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3 Simple Ways to End I&I in Collection Structures

3 Simple Ways to End I&I in Collection Structures - Efficiently, Economically, and Perpetually

The U.S. Environmental Protection Agency has deemed that as much as 60% of groundwater infiltration arrives through sanitary sewer manholes. For over 50 years, chemical grouting is one of the oldest techniques used to stop ground water infiltration into sewer collection systems.  

 

There are three basic methods for sealing manholes. The first, and most basic method is commonly referred to as 'oakum/ soak 'em' and is used to seal leaking cast concrete joints and pipe entry points, and manholes with missing or broken bricks. This method utilizes a water reactive urethane chemical such as Hydrogel SX and jute rope commonly known as oakum, which is mixed together to form a permanent seal. This practice is commonly around pipe interfaces or used when gaps in the structure is present and exhibiting groundwater infiltration.       

 

A second method utilizes a low viscosity permeation (1-2 cps) AR 800 Acrylate or PR10 ACLM Acrylamide chemical. This technique requires a stainless steel plural component pump that injects the grout under pressure through the manhole (using probes or a packer) into the surrounding soil. The permeation grout does not expand, but saturate the soil immediately outside of the manhole (with a desired gel-time) that permanently stabilizes the soil and creates a barrier against ground water entering the manhole. This can even be done in moisture saturated soils, however a faster gel time may be desired.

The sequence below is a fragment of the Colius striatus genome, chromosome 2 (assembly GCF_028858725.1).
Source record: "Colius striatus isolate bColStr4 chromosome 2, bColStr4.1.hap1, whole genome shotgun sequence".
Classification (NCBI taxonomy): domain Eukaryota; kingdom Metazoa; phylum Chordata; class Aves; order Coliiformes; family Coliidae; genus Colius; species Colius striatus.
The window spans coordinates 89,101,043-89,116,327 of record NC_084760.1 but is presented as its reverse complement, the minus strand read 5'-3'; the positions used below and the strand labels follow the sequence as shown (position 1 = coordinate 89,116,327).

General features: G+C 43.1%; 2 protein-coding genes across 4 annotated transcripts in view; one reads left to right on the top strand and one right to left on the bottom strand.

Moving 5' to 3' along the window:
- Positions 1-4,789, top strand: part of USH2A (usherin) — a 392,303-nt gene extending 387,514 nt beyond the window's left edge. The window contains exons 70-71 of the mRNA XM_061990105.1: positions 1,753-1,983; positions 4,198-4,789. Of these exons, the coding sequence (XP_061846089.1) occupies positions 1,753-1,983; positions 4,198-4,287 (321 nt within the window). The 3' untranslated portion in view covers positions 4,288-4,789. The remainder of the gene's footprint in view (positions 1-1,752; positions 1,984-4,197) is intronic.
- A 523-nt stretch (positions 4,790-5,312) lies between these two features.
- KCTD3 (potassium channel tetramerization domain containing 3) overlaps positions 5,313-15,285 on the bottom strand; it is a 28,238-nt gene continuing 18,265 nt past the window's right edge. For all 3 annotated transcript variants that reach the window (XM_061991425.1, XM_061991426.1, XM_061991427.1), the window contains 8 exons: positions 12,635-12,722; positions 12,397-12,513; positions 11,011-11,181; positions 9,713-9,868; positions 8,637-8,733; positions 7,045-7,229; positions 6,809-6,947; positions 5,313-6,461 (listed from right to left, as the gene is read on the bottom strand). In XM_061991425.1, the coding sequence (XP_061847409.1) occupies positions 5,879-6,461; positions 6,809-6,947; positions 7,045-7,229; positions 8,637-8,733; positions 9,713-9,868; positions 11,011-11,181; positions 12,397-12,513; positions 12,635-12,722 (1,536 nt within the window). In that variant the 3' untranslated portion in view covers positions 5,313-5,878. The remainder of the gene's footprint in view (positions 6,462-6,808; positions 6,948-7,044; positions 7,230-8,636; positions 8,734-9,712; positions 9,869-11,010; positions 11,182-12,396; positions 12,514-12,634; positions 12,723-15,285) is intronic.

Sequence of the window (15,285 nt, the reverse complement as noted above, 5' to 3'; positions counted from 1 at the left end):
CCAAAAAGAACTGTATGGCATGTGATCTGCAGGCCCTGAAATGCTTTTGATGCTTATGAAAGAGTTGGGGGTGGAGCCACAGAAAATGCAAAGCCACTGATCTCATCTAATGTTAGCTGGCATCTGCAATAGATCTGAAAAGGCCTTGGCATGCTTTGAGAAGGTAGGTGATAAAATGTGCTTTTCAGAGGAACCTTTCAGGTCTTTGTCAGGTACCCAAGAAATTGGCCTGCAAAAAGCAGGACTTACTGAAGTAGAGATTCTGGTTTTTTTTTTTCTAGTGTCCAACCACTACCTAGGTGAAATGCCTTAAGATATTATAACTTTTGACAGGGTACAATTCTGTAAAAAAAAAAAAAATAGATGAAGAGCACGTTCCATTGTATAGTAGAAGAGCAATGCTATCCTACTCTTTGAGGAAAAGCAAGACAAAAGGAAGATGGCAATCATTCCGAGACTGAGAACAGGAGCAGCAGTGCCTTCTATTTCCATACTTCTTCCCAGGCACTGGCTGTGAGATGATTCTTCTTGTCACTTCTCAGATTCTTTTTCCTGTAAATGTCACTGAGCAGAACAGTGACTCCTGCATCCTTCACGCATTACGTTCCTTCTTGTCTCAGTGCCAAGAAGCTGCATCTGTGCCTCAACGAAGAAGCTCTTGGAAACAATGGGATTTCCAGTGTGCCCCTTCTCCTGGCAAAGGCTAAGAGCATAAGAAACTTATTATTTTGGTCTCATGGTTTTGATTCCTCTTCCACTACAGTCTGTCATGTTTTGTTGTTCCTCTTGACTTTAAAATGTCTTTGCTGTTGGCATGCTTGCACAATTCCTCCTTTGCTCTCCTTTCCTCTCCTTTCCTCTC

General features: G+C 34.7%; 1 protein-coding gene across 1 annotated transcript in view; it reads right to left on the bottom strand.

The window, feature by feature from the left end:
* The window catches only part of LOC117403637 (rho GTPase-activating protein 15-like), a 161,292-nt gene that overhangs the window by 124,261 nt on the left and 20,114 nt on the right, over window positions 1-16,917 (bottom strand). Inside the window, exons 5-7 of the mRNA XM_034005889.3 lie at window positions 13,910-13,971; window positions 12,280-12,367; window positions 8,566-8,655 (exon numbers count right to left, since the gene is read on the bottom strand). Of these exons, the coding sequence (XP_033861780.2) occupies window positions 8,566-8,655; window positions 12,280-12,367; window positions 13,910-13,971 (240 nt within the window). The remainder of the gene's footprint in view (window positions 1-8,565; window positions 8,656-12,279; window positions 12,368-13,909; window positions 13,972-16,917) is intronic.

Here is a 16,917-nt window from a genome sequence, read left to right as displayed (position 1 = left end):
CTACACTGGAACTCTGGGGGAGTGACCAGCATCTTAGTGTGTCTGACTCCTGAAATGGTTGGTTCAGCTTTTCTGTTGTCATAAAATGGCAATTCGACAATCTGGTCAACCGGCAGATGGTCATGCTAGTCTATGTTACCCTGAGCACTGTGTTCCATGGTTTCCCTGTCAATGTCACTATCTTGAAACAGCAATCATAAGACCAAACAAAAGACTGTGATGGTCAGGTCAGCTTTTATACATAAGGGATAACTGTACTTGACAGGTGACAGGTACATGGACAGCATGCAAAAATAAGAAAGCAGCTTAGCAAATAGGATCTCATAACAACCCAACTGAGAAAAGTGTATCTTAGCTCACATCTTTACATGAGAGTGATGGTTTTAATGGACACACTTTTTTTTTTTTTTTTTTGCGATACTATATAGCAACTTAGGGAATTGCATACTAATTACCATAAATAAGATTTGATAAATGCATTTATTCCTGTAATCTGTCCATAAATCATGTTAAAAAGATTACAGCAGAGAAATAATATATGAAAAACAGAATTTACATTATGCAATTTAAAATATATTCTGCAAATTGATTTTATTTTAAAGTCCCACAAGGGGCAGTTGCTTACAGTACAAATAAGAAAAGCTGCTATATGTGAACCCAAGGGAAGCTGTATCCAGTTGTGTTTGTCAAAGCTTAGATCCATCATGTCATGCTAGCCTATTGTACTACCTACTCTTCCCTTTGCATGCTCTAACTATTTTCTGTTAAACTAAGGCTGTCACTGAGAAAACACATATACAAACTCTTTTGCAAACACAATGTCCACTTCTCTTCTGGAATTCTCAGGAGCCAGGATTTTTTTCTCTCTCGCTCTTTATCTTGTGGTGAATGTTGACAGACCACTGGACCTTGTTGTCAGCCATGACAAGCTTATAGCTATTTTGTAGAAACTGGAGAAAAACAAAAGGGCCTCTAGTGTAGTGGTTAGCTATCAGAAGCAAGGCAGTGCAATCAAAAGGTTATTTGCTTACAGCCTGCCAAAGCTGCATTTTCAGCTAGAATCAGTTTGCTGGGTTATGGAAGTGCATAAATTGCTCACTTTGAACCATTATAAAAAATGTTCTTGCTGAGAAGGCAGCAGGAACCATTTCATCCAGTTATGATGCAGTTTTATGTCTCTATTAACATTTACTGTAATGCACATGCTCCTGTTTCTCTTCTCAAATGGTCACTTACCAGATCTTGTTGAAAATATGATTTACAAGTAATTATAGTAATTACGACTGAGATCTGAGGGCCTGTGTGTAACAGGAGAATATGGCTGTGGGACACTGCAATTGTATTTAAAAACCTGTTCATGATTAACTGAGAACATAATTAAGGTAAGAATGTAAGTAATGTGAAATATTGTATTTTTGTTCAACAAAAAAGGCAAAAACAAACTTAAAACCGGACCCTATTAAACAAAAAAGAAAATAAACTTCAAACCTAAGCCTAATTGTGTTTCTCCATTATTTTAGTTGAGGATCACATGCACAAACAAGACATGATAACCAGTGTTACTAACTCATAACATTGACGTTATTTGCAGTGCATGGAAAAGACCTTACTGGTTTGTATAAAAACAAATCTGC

The third method utilizes a water-reactive hydrophobic Prime Flex 920 urethane.  This method requires a single-component pump to inject the grout.  When mixed with water, the grout expands under pressure chasing water through the cracks subsequently filling the cracks and voids adhering to the soils outside the manhole.  This hydrophobic chemical binds with the soil to offer greater tensile strengths than chemical gel grouts, thus creating what is commonly know as “grout columns”.  

 

  

 

As mentioned, when as much as 60% of groundwater inflow and infiltration entering through vertical collection structures, the rehabilitation of aging infrastructure has never been so important.  Although chemical grouting can be used as a stand-alone practice, more municipalities are combining this procedure with the rehabilitation of the structures; as these methods require a dry substrate for the application of proposed coating. With the multitude of proactive technologies in the trenchless industry, this time-tested technique of chemical grouting has been the only proven method to remediate inflow and infiltration: AT THE SOURCE.